March 18 - 24, 2018
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Articles and Blogs
How ‘before and after’ photographs promote unattainable body ideals
by Jenny Cole
"A weight inclusive approach, which views health as multifaceted and not defined by one’s weight, is a more effective, and more ethical, way to promote health.”
How Obesity Became a Disease, and, as a consequence, how weight loss became an industry
by Harriet Brown
"obesity doesn’t fit the definition of a medical disease. It has no symptoms, and it’s not always harmful—in fact, for some people in some circumstances, it’s been known to be protective rather than destructive.”
You Don’t Have To Love Your Body
By Ijeoma Oluo
“my body is mine. It’s mine to adore, and it’s also mine to curse, trash, and outright ignore. The real victory is not in loving your body, or refusing to hate your body. The real victory is owning your body, and letting it be whatever you want it to be.”
The magical thinking of weight loss
by Your Fat Friend
More exquisite writing from Your Fat Friend:
“Your body is your body. Your life is your life. And your life is happening now —not twenty, fifty, a hundred pounds from now. So go live it.”
Rebecca Alexander Is the Queer Fat Woman Behind AllGo, an App That Will Change the World for People of Size
“I believe that all people have a right to exist as they are and a right to the same level of comfort and access when it comes to going out,” Rebecca wrote. “That is why I’m building AllGo.”
Why Holding Onto "Goal Weight Clothes" Is So Much More Dangerous Than It Seems
by Olivia Muenter
“As I've gotten older, learned about body positivity, and started to slowly dismantle my long-held perspective that taking up less space was always the answer, I can now recognize that seeing myself as a constant "before" is inherently dangerous.”
I Don't Get Weighed at the Doctor's Office—and You Don't Have to, Either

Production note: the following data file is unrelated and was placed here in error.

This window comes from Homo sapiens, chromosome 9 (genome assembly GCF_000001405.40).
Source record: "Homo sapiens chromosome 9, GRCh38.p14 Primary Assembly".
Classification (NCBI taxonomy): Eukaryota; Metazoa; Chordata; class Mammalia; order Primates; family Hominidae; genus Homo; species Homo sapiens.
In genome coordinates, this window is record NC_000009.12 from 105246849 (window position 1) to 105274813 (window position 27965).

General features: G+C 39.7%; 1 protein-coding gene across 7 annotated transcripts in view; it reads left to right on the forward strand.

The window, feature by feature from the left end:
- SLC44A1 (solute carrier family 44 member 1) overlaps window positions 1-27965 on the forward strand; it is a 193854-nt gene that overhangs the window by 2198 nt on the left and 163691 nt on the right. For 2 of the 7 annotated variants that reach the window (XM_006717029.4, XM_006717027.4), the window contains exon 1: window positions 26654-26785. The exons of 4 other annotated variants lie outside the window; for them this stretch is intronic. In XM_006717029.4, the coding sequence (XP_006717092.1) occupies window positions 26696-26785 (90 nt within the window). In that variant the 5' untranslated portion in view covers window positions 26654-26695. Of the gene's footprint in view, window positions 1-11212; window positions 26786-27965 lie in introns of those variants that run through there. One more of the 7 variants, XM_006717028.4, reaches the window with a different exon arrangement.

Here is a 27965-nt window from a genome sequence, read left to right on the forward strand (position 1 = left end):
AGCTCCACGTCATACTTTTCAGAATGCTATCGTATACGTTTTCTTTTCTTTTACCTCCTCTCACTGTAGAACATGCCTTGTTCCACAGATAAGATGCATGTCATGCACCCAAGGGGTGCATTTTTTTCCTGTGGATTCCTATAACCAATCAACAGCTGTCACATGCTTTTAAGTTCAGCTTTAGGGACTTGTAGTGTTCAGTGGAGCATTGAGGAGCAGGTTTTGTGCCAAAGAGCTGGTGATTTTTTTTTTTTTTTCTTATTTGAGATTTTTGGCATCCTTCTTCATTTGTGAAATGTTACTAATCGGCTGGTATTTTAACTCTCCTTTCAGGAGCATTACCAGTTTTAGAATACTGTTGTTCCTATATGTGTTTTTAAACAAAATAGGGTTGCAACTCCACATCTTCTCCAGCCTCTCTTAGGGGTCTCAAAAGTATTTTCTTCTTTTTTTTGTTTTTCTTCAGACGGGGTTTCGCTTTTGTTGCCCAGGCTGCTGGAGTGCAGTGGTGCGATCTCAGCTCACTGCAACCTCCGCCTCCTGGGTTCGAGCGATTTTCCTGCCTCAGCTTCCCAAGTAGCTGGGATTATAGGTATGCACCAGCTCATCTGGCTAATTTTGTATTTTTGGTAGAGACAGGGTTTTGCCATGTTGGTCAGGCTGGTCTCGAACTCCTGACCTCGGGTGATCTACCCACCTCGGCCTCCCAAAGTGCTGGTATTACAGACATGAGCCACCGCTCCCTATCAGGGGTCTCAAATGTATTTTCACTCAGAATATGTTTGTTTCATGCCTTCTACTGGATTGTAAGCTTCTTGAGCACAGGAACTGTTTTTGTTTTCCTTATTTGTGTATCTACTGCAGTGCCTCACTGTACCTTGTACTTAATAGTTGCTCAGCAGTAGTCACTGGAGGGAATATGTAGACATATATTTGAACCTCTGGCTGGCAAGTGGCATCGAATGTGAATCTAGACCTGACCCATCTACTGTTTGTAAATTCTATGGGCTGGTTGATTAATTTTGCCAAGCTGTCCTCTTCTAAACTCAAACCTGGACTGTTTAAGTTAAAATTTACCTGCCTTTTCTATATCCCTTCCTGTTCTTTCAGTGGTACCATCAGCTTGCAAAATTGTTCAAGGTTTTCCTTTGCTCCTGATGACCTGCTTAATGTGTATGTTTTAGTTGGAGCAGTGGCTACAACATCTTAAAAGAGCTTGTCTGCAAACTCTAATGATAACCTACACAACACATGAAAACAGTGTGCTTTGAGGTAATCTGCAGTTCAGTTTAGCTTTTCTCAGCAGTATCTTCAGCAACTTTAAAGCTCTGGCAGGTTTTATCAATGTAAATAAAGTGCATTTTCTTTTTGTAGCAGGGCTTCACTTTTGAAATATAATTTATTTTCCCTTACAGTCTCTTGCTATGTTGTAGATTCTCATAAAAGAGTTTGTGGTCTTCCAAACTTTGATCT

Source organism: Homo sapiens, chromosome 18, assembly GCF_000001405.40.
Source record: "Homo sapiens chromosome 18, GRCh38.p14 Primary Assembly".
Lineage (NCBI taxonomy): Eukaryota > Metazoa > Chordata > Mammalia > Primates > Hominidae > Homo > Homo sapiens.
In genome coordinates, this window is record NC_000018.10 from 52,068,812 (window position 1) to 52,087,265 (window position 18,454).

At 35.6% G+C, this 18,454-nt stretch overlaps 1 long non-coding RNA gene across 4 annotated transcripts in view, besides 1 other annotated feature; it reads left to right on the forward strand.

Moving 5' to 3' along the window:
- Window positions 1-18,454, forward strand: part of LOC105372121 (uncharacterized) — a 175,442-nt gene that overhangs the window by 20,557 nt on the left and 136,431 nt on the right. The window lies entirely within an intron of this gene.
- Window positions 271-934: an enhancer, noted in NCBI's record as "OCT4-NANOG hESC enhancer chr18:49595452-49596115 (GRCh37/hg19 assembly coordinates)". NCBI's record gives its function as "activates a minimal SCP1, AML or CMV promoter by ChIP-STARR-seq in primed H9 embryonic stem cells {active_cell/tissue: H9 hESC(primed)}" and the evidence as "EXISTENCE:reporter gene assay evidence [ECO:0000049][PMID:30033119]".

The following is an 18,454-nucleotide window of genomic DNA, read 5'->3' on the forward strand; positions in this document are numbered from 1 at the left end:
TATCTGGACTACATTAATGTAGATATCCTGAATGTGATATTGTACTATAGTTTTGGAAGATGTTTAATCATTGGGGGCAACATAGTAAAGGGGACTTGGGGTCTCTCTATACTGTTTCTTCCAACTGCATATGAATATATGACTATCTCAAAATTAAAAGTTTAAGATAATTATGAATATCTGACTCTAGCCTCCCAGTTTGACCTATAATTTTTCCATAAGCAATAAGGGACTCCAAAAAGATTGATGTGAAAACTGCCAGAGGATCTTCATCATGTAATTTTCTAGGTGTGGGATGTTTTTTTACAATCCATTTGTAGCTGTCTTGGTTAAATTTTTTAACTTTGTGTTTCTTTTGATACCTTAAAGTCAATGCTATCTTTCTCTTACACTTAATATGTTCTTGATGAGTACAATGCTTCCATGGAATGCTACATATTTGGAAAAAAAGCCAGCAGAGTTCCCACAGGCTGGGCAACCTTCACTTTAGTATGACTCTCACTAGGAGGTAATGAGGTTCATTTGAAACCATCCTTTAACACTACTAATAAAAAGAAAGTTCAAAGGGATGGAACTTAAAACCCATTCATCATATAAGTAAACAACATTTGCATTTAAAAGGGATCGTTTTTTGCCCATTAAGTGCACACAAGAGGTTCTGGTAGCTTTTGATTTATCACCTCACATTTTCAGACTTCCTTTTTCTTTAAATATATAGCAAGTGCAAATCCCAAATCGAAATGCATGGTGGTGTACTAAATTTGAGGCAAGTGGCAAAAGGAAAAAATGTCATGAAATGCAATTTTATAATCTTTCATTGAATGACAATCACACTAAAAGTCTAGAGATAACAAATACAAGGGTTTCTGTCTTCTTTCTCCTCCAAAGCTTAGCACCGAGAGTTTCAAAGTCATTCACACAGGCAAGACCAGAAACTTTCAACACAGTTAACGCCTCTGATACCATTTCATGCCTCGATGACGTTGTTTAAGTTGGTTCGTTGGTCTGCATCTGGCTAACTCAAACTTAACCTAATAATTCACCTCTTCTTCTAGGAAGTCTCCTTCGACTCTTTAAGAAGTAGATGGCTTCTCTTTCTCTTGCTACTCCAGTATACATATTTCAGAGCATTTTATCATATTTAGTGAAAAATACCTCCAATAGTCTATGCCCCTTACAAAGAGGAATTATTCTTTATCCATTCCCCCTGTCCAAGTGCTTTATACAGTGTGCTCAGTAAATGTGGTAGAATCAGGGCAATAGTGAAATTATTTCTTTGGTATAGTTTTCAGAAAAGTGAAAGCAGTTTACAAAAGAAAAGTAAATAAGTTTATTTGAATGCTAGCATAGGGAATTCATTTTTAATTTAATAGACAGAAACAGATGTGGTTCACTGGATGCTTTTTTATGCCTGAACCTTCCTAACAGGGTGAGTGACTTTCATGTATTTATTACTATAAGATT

by Melissa A Fabello
“I had no idea the simple fact that you still have bodily autonomy—even when in a doctor’s office—would be so mind-blowing to people. But .... People, especially those who are marginalized, are taught to respect authority, no questions asked.”
The taboo around female genitalia has grave consequences for women
by Cat Rodie
“More than 17,000 Australian women are currently living with a gynaecological cancer and 15 are diagnosed every day. Tragically, many women delay seeing their GP because they are embarrassed about their symptoms.”
Can Fat People Go On Trampolines?
by Leslie Walters
“I was waiting to be ‘thin enough’ to try going on a trampoline. I thought I couldn’t do that until I was no longer fat. But YES: FAT PEOPLE CAN GO ON TRAMPOLINES AND PRETTY MUCH ANYWHERE ELSE THEY WANT TO GO TOO.”
How fatphobia impacted my gender identity
by J from Comfy Fat
"In my early 20’s I found body positivity. I started seeing images of fat bodies being associated with love, pride, and beauty. I finally found positive representation of bodies that looked like my own .... I began seeing my fatness differently."
Let's talk about weight
by Vincci Tsui
“Even if you didn’t care about the social justice piece, wouldn’t it make sense to stop providing a “treatment” that is associated with the opposite effect of what it’s supposed to do?”
How to change someone's mind
by Geoffrey James
“With human beings, pressure always creates resistance, so your first step is always to get on the same side of the table.”
Food, eating disorders and addiction
by Sarah Thompson
“Human beings are highly complex and designed to survive. The need for food after semi-starvation and starvation is a biological function of survival.”
Physically Fit Women Almost 90 Percent Less Likely to Develop Dementia
in Neuroscience News
"Women with high physical fitness at middle age were nearly 90 percent less likely to develop dementia decades later, compared to women who were moderately fit"
Hörder, Helena, et al. "Midlife cardiovascular fitness and dementia: A 44-year longitudinal population study in women." Neurology (2018): 10-1212.
Daily calorie 'guidelines' give the impression that it is optimal to eat the same amount of energy from food every day, and that people in smaller bodies do that naturally. But that is not the case. Energy intake varies greatly from one person to the next, and also from day to day in the same person. Here is a nice chart depicting that phenomenon in four weight-stable people (the article says their BMIs varied but doesn't say who-is-who unfortunately) over an entire year.
Periwal, Vipul, and Carson C. Chow. "Patterns in food intake correlate with body mass index." American Journal of Physiology-Endocrinology and Metabolism 291.5 (2006): E929-E936.